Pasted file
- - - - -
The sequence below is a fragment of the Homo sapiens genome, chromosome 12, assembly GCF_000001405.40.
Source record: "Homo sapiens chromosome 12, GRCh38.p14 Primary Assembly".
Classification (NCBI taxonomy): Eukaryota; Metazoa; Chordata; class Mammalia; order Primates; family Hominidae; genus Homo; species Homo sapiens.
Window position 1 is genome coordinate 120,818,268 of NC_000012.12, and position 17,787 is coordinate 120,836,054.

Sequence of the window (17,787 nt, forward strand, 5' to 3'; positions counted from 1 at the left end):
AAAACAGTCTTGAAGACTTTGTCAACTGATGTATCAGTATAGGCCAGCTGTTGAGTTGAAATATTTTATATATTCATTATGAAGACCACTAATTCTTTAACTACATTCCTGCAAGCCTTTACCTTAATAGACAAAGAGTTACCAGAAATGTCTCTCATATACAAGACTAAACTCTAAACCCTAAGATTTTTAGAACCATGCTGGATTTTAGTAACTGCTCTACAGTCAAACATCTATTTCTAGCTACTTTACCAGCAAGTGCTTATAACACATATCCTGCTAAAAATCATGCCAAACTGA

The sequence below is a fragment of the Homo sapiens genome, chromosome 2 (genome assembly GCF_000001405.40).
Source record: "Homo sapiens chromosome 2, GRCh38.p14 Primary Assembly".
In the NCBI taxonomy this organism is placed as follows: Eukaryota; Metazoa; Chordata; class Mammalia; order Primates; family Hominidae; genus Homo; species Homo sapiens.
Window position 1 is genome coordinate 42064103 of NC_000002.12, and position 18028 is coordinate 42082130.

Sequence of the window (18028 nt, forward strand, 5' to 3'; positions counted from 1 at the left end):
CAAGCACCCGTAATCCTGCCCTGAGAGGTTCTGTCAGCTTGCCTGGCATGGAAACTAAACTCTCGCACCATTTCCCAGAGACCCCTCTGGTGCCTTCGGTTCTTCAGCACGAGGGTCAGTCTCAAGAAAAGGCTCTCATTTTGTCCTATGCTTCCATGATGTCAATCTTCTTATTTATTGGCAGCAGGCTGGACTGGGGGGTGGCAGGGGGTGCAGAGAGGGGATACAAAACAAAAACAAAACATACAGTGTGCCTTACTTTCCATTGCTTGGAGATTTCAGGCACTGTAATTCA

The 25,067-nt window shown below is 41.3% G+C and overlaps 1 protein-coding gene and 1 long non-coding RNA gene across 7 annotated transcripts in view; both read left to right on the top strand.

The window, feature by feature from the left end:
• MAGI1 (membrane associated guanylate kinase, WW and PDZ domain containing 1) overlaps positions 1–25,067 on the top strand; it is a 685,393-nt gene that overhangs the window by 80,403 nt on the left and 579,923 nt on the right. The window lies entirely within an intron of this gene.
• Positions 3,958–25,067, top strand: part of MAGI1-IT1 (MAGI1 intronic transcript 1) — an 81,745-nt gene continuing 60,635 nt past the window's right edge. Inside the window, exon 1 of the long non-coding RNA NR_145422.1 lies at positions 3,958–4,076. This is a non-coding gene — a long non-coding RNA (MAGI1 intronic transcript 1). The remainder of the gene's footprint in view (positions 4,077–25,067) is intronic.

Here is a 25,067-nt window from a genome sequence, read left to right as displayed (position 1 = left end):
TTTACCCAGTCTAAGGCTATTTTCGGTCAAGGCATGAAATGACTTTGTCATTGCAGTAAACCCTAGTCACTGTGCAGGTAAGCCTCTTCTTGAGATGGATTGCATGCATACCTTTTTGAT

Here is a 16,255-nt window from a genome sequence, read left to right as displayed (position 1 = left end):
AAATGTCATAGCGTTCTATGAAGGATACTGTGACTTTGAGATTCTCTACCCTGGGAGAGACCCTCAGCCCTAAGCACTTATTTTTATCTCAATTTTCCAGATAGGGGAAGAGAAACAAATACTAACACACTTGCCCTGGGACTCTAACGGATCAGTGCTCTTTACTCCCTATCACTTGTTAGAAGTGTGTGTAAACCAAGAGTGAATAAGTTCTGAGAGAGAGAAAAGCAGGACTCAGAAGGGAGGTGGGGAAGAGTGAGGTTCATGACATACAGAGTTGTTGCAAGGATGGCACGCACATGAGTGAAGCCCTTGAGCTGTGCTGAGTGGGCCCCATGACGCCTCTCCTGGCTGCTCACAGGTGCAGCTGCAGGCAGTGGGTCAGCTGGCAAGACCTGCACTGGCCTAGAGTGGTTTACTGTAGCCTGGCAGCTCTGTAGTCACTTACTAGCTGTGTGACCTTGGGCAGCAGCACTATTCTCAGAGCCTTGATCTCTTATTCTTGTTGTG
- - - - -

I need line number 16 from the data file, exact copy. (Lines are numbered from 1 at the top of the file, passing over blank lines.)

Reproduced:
• Positions 3,958–25,067, top strand: part of MAGI1-IT1 (MAGI1 intronic transcript 1) — an 81,745-nt gene continuing 60,635 nt past the window's right edge. Inside the window, exon 1 of the long non-coding RNA NR_145422.1 lies at positions 3,958–4,076. This is a non-coding gene — a long non-coding RNA (MAGI1 intronic transcript 1). The remainder of the gene's footprint in view (positions 4,077–25,067) is intronic.